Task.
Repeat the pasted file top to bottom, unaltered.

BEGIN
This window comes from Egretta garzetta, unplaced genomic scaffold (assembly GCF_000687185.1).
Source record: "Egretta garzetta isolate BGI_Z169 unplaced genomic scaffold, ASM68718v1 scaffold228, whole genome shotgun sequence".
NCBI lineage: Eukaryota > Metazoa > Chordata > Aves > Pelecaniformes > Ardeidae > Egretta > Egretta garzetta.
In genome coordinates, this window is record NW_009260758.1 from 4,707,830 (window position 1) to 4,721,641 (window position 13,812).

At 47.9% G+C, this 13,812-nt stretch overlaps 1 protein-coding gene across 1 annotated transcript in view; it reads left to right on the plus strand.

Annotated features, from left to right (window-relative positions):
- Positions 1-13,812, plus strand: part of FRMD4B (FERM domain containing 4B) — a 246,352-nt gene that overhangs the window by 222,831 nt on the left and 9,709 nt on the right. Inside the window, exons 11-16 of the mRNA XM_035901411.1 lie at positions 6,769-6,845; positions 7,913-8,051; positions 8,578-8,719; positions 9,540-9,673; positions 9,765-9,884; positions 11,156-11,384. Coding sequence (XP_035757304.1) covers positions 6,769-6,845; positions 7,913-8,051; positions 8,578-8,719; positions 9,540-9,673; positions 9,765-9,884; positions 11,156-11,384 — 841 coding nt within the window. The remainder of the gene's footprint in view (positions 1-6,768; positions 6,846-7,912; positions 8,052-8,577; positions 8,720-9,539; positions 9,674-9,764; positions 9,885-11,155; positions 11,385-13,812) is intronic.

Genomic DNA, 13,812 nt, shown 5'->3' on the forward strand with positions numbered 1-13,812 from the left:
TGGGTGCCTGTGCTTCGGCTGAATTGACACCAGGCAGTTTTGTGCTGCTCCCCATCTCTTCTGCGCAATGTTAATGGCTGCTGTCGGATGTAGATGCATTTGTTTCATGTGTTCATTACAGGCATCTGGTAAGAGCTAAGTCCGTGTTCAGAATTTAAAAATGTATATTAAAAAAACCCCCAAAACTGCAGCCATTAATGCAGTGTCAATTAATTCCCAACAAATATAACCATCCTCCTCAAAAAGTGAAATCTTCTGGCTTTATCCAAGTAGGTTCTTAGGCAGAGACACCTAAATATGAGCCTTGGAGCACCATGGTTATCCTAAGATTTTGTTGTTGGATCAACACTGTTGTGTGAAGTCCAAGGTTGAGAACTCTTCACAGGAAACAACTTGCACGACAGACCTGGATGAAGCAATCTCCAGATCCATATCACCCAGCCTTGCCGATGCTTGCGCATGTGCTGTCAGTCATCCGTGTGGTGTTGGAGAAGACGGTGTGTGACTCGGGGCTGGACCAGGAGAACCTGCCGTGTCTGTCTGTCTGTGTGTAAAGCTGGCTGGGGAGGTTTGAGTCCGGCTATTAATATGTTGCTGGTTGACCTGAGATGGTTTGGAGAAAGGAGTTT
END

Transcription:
This window comes from Egretta garzetta, unplaced genomic scaffold (assembly GCF_000687185.1).
Source record: "Egretta garzetta isolate BGI_Z169 unplaced genomic scaffold, ASM68718v1 scaffold228, whole genome shotgun sequence".
NCBI lineage: Eukaryota > Metazoa > Chordata > Aves > Pelecaniformes > Ardeidae > Egretta > Egretta garzetta.
In genome coordinates, this window is record NW_009260758.1 from 4,707,830 (window position 1) to 4,721,641 (window position 13,812).

At 47.9% G+C, this 13,812-nt stretch overlaps 1 protein-coding gene across 1 annotated transcript in view; it reads left to right on the plus strand.

Annotated features, from left to right (window-relative positions):
- Positions 1-13,812, plus strand: part of FRMD4B (FERM domain containing 4B) — a 246,352-nt gene that overhangs the window by 222,831 nt on the left and 9,709 nt on the right. Inside the window, exons 11-16 of the mRNA XM_035901411.1 lie at positions 6,769-6,845; positions 7,913-8,051; positions 8,578-8,719; positions 9,540-9,673; positions 9,765-9,884; positions 11,156-11,384. Coding sequence (XP_035757304.1) covers positions 6,769-6,845; positions 7,913-8,051; positions 8,578-8,719; positions 9,540-9,673; positions 9,765-9,884; positions 11,156-11,384 — 841 coding nt within the window. The remainder of the gene's footprint in view (positions 1-6,768; positions 6,846-7,912; positions 8,052-8,577; positions 8,720-9,539; positions 9,674-9,764; positions 9,885-11,155; positions 11,385-13,812) is intronic.

Genomic DNA, 13,812 nt, shown 5'->3' on the forward strand with positions numbered 1-13,812 from the left:
TGGGTGCCTGTGCTTCGGCTGAATTGACACCAGGCAGTTTTGTGCTGCTCCCCATCTCTTCTGCGCAATGTTAATGGCTGCTGTCGGATGTAGATGCATTTGTTTCATGTGTTCATTACAGGCATCTGGTAAGAGCTAAGTCCGTGTTCAGAATTTAAAAATGTATATTAAAAAAACCCCCAAAACTGCAGCCATTAATGCAGTGTCAATTAATTCCCAACAAATATAACCATCCTCCTCAAAAAGTGAAATCTTCTGGCTTTATCCAAGTAGGTTCTTAGGCAGAGACACCTAAATATGAGCCTTGGAGCACCATGGTTATCCTAAGATTTTGTTGTTGGATCAACACTGTTGTGTGAAGTCCAAGGTTGAGAACTCTTCACAGGAAACAACTTGCACGACAGACCTGGATGAAGCAATCTCCAGATCCATATCACCCAGCCTTGCCGATGCTTGCGCATGTGCTGTCAGTCATCCGTGTGGTGTTGGAGAAGACGGTGTGTGACTCGGGGCTGGACCAGGAGAACCTGCCGTGTCTGTCTGTCTGTGTGTAAAGCTGGCTGGGGAGGTTTGAGTCCGGCTATTAATATGTTGCTGGTTGACCTGAGATGGTTTGGAGAAAGGAGTTT